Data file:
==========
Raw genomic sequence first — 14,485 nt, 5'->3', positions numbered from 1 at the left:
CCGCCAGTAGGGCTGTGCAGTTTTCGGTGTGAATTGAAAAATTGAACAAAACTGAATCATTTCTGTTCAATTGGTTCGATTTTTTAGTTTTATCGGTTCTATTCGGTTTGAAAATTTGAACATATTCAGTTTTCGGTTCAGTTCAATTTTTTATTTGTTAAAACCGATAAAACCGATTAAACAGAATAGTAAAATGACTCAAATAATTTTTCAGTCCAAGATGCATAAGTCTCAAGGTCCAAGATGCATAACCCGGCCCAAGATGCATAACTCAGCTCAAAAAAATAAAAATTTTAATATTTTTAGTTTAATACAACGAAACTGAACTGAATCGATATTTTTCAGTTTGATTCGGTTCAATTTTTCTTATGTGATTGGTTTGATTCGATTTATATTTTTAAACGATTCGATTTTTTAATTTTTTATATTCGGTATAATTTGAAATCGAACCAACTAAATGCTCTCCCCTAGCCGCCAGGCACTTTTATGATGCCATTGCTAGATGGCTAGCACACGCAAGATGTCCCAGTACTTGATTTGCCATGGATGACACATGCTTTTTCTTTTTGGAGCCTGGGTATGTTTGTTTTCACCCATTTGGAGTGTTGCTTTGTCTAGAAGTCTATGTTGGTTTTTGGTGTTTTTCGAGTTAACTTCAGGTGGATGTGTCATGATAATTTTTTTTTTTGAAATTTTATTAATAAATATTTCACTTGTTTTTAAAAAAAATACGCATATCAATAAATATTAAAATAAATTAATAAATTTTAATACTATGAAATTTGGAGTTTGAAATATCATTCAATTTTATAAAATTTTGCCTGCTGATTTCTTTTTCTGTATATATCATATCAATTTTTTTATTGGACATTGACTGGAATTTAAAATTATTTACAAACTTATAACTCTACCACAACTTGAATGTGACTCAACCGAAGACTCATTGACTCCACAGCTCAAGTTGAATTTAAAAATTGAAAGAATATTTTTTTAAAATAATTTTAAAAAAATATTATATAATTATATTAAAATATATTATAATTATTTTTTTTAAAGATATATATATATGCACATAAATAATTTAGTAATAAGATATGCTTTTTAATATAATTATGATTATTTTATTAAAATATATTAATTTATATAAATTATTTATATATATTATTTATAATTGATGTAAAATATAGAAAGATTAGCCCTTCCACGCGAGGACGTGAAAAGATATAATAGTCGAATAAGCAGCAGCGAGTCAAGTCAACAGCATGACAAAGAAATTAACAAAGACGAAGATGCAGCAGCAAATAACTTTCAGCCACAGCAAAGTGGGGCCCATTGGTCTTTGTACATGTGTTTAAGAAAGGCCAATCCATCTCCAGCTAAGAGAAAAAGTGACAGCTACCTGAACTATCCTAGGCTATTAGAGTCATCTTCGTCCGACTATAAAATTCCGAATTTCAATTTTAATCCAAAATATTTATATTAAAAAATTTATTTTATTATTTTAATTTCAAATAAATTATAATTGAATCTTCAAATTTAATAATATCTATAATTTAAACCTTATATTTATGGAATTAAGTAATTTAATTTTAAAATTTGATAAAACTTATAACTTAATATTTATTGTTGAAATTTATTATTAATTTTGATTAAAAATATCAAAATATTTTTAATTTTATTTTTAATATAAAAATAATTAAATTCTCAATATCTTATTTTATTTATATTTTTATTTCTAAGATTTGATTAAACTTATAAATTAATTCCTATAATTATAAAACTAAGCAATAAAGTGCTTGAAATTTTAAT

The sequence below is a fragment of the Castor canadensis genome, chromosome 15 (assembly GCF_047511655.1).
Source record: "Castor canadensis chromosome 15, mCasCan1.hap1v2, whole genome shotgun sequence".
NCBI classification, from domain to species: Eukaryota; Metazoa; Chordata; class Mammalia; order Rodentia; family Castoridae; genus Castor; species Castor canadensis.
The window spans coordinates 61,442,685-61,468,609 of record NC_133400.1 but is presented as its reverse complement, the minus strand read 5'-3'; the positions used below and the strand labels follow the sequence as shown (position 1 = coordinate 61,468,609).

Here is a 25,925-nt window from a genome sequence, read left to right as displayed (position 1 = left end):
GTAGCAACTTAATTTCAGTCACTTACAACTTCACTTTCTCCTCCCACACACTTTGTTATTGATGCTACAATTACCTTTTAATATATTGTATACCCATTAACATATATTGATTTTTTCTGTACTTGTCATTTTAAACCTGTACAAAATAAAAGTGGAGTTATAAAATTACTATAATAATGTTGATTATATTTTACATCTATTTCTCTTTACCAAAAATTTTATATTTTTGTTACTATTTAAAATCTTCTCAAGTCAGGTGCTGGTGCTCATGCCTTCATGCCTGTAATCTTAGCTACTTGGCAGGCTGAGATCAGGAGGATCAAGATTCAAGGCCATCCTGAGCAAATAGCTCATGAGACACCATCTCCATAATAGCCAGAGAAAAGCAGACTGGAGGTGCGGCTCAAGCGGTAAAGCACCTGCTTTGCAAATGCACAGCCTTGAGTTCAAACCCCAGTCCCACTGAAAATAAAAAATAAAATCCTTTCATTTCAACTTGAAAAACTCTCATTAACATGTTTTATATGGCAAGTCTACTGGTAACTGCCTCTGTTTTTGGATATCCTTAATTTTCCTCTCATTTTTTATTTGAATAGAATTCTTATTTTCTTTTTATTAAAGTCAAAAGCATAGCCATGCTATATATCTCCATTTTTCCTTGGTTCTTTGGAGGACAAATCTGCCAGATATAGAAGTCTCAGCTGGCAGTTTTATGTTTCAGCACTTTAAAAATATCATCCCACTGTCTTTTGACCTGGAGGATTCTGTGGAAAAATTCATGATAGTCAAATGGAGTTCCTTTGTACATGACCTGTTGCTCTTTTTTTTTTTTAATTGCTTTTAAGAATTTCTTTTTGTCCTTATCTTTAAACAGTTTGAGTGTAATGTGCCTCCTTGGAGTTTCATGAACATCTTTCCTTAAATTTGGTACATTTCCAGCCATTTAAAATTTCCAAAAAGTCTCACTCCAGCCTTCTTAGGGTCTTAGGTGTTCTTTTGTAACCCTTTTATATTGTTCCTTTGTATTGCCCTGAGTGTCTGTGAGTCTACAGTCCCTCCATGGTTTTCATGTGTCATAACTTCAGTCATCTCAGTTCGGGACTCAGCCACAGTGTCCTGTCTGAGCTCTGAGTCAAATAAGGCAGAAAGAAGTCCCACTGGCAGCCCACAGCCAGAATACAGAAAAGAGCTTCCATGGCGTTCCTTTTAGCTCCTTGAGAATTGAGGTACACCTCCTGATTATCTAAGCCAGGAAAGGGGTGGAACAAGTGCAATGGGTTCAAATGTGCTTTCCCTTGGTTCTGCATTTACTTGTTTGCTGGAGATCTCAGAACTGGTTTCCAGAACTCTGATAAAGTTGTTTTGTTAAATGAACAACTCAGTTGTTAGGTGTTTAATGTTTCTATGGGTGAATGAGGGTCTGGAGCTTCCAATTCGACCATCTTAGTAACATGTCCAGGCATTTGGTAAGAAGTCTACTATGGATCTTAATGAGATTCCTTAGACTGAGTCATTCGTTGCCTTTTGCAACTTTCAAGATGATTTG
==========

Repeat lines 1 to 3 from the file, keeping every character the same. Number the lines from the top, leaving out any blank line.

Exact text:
Raw genomic sequence first — 14,485 nt, 5'->3', positions numbered from 1 at the left:
CCGCCAGTAGGGCTGTGCAGTTTTCGGTGTGAATTGAAAAATTGAACAAAACTGAATCATTTCTGTTCAATTGGTTCGATTTTTTAGTTTTATCGGTTCTATTCGGTTTGAAAATTTGAACATATTCAGTTTTCGGTTCAGTTCAATTTTTTATTTGTTAAAACCGATAAAACCGATTAAACAGAATAGTAAAATGACTCAAATAATTTTTCAGTCCAAGATGCATAAGTCTCAAGGTCCAAGATGCATAACCCGGCCCAAGATGCATAACTCAGCTCAAAAAAATAAAAATTTTAATATTTTTAGTTTAATACAACGAAACTGAACTGAATCGATATTTTTCAGTTTGATTCGGTTCAATTTTTCTTATGTGATTGGTTTGATTCGATTTATATTTTTAAACGATTCGATTTTTTAATTTTTTATATTCGGTATAATTTGAAATCGAACCAACTAAATGCTCTCCCCTAGCCGCCAGGCACTTTTATGATGCCATTGCTAGATGGCTAGCACACGCAAGATGTCCCAGTACTTGATTTGCCATGGATGACACATGCTTTTTCTTTTTGGAGCCTGGGTATGTTTGTTTTCACCCATTTGGAGTGTTGCTTTGTCTAGAAGTCTATGTTGGTTTTTGGTGTTTTTCGAGTTAACTTCAGGTGGATGTGTCATGATAATTTTTTTTTTTGAAATTTTATTAATAAATATTTCACTTGTTTTTAAAAAAAATACGCATATCAATAAATATTAAAATAAATTAATAAATTTTAATACTATGAAATTTGGAGTTTGAAATATCATTCAATTTTATAAAATTTTGCCTGCTGATTTCTTTTTCTGTATATATCATATCAATTTTTTTATTGGACATTGACTGGAATTTAAAATTATTTACAAACTTATAACTCTACCACAACTTGAATGTGACTCAACCGAAGACTCATTGACTCCACAGCTCAAGTTGAATTTAAAAATTGAAAGAATATTTTTTTAAAATAATTTTAAAAAAATATTATATAATTATATTAAAATATATTATAATTATTTTTTTTAAAGATATATATATATGCACATAAATAATTTAGTAATAAGATATGCTTTTTAATATAATTATGATTATTTTATTAAAATATATTAATTTATATAAATTATTTATATATATTATTTATAATTGATGTAAAATATAGAAAGATTAGCCCTTCCACGCGAGGACGTGAAAAGATATAATAGTCGAATAAGCAGCAGCGAGTCAAGTCAACAGCATGACAAAGAAATTAACAAAGACGAAGATGCAGCAGCAAATAACTTTCAGCCACAGCAAAGTGGGGCCCATTGGTCTTTGTACATGTGTTTAAGAAAGGCCAATCCATCTCCAGCTAAGAGAAAAAGTGACAGCTACCTGAACTATCCTAGGCTATTAGAGTCATCTTCGTCCGACTATAAAATTCCGAATTTCAATTTTAATCCAAAATATTTATATTAAAAAATTTATTTTATTATTTTAATTTCAAATAAATTATAATTGAATCTTCAAATTTAATAATATCTATAATTTAAACCTTATATTTATGGAATTAAGTAATTTAATTTTAAAATTTGATAAAACTTATAACTTAATATTTATTGTTGAAATTTATTATTAATTTTGATTAAAAATATCAAAATATTTTTAATTTTATTTTTAATATAAAAATAATTAAATTCTCAATATCTTATTTTATTTATATTTTTATTTCTAAGATTTGATTAAACTTATAAATTAATTCCTATAATTATAAAACTAAGCAATAAAGTGCTTGAAATTTTAAT

The sequence below is a fragment of the Castor canadensis genome, chromosome 15 (assembly GCF_047511655.1).